It’s a non-traditional black and white film based on the 1894 novel by Theodor Fontane. It’s for an audience that is more aware and welcomes something addressed to the intellect, rather than the way the average casual moviegoer sees a film expecting a story handed to him on a silver platter with a beginning, a middle and an end (usually a happy ending). This is not a film for the casual moviegoer or the critic chasing down blockbusters. Director-writer Rainer Werner Fassbinder has said “It’s a film that really only works in the German language.” What makes the film so difficult for an outsider, is that much of Fontane is nuanced only for the German and therefore someone unfamiliar with the finer cultural points or historical facts will have a tough time of it. Fassbinder based the film on the parts of the novel by Theodor Fontane he agreed with (discarding the parts of the book he disagreed with) and did not make it into a topic about a woman as the title would suggest (a debate grew between the film’s star Hanna Schygulla, who wanted to play it as a story about the titular character; thankfully she couldn’t budge Fassbinder off his intended aim to keep it as a societal moral play and as a result we have a film that is full of conviction and as faithful to a book as you can possibly be).
It’s a late 19th-century (sometime in the 1880s) drama set in a conformist and repressed Germany. The story is unimportant, as are the characters. What’s important is that Fassbinder confirms that Fontane critiques his society for its failings but still recognizes it as a society that is valid for him, and Fassbinder hopes to make his attitude toward the society he lives in clear by keeping the film about Fontane and not Effi Briest–whom he considers inconsequential. Fassbinder will also keep his feelings out of the film and let Fontane do the talking for him, which indicates he accepts the author’s words and his attitude. Fassbinder will maintain he has always challenged society but nevertheless hasn’t dropped out and accepts its conditions just by living in it.
If viewed in this light, one can see what Fassbinder is driving at and how the film can be appreciated as a brilliant mindfuck, uniquely filmed as only someone as gifted as Fassbinder can with such superb technical skill. It is much like reading a book and the reader (viewer) has to be always thinking or the story will never come into place. To make sure the viewer cranks up his brain cells, there is the use of the fade-in throughout that turns white rather than the usual black (a device that actually inhibits thought). The white glare of the screen is a jolting wake-up call to stay mentally alert–an alarm that thinking is required. Fassbinder uses the white in the same way one reads a book and turns a page to a new chapter, giving the reader a chance to catch his breath and visualize what he just read.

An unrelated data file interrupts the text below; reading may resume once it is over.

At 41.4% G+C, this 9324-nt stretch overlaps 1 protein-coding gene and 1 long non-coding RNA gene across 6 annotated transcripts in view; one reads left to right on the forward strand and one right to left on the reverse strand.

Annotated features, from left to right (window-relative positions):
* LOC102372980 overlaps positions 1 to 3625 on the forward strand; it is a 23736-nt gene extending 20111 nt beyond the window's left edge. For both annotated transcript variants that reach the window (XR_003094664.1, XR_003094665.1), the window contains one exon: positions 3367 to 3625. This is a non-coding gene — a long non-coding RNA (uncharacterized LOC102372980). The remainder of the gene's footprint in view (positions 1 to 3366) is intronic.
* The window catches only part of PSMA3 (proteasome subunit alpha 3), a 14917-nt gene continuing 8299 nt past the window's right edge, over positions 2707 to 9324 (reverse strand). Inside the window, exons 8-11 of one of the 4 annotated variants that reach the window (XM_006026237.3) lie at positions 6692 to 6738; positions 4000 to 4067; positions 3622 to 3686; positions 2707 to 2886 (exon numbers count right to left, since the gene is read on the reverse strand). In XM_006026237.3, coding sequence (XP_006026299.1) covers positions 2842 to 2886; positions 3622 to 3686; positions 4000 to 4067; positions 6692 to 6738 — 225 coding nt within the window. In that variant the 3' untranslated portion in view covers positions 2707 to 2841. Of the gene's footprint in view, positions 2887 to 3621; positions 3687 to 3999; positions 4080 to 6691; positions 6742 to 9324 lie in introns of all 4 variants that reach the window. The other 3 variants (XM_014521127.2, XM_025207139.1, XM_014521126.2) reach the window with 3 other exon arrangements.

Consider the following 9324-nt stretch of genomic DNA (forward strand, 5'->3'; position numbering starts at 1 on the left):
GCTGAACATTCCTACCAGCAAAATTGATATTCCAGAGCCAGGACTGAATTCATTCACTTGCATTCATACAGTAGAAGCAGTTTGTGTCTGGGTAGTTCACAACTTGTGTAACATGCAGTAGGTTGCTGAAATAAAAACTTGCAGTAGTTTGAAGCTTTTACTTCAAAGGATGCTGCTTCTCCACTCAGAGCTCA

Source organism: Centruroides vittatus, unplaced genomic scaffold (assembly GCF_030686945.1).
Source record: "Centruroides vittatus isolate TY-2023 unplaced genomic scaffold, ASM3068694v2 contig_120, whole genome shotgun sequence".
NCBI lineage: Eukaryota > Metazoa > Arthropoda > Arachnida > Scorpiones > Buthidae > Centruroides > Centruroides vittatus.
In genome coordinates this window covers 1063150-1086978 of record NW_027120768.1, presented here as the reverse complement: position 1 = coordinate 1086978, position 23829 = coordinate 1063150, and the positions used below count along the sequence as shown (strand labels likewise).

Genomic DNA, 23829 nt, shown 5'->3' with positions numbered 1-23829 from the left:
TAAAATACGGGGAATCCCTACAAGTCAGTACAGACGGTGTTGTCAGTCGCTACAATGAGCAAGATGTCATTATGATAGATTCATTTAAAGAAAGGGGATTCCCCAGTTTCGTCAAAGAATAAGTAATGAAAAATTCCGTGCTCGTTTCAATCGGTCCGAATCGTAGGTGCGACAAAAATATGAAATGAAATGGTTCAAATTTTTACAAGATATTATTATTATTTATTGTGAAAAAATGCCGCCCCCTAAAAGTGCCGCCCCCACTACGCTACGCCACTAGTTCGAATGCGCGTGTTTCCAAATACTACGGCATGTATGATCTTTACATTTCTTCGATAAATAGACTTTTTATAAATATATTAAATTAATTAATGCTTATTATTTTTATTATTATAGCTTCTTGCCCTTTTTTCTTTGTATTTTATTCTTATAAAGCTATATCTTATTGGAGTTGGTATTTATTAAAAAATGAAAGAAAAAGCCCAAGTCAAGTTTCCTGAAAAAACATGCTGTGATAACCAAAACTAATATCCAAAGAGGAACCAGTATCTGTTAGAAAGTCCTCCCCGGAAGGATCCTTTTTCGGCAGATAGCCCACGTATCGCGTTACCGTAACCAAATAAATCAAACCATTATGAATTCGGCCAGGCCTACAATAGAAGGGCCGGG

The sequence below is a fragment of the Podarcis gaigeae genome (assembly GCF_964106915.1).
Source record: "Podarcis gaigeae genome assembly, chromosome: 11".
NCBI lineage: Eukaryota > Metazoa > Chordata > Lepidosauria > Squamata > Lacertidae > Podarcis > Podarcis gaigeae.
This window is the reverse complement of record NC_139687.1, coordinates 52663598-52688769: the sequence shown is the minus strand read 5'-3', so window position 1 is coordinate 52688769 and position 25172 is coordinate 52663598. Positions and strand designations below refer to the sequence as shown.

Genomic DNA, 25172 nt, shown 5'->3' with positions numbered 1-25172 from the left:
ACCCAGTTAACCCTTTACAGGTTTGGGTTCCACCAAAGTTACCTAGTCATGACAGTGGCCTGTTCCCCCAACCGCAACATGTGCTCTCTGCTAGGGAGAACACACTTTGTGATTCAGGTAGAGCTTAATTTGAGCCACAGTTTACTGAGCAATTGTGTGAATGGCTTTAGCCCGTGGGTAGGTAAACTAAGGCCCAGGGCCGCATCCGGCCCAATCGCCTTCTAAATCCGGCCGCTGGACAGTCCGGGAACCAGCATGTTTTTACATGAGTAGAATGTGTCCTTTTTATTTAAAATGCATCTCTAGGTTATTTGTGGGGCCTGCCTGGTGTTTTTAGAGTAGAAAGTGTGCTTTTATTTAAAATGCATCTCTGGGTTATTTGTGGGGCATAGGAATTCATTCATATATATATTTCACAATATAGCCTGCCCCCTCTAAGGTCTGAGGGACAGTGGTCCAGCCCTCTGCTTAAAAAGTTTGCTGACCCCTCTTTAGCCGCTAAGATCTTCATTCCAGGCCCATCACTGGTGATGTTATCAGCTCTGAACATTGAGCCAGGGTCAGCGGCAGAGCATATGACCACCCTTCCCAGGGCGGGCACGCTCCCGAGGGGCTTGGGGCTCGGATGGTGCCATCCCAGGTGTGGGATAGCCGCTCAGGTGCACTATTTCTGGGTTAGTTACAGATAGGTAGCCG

Effi Briest (Hanna Schygulla) is an inexperienced but ambitious 17-year-old from a bourgeois middle-class family in Berlin. Her folks welcome a marriage for her with a comfortable middle-aged Prussian baron from the country named Geert von Instetten (Wolfgang Schenck). Previously he sought the hand of Effi’s mother Luise (Lilo Pempeit), but was not that well-fixed financially at the time to seal the deal. Even though Effi’s the outdoor type and he’s an art effete and she’s somewhat afraid of him, she respects him as a man of culture, substance, reserve and good breeding, and agrees to the marriage after her mother says she will already have what a 40-year-old woman can only hope to attain. The couple live in the small town of Kessel (a population of 3,000, whose inhabitants are either pious or dull). Her hubby is a mid-level political careerist, holding an elective office as a Deputy Councillor. Effi gives birth to a daughter Annie and hires a lapsed Catholic, Ursula Strätz, to be her nanny and confidante. The Baron’s uppity housekeeper Johanna (Irm Hermann) is an icicle who resents Effi and treats her with scorn, especially resenting her lavish spending on clothes. Bored silly and left alone with her hubby working the campaign trail, the trophy wife of ease takes up with smooth womanizer Major Crampas (Ulli Lommel), stationed in the town, in what seems like an innocent relationship. Some six years after the couple moved back to Berlin, as hubby moved up the political ladder to a post in the ministry, he discovers a number of love letters the Major wrote to his wife and takes the appropriate action one expects a gentleman from that period to do to retain his honor in society–challenges the Major to a shooting duel. It leads to exposing how cruel Effi’s society can be for those who break its rules, as her daughter is taken away from her and she’s ostracized by society and forced to live alone in a boarding house.
It’s a highly stylized period piece with no room for emotion and many breaks throughout with Fontane’s exact words scrawled on the screen. The performances are all rigid and lifeless (but oddly effective), as the characters act with a certain reserve rather than raw emotion. It’s an outstanding film that tells in a literary way about a long gone society and while I’m not literate in German, it still is compelling viewing for the delicate way it unfolds and leaves a tingling feeling there’s a lot more going on than it seems.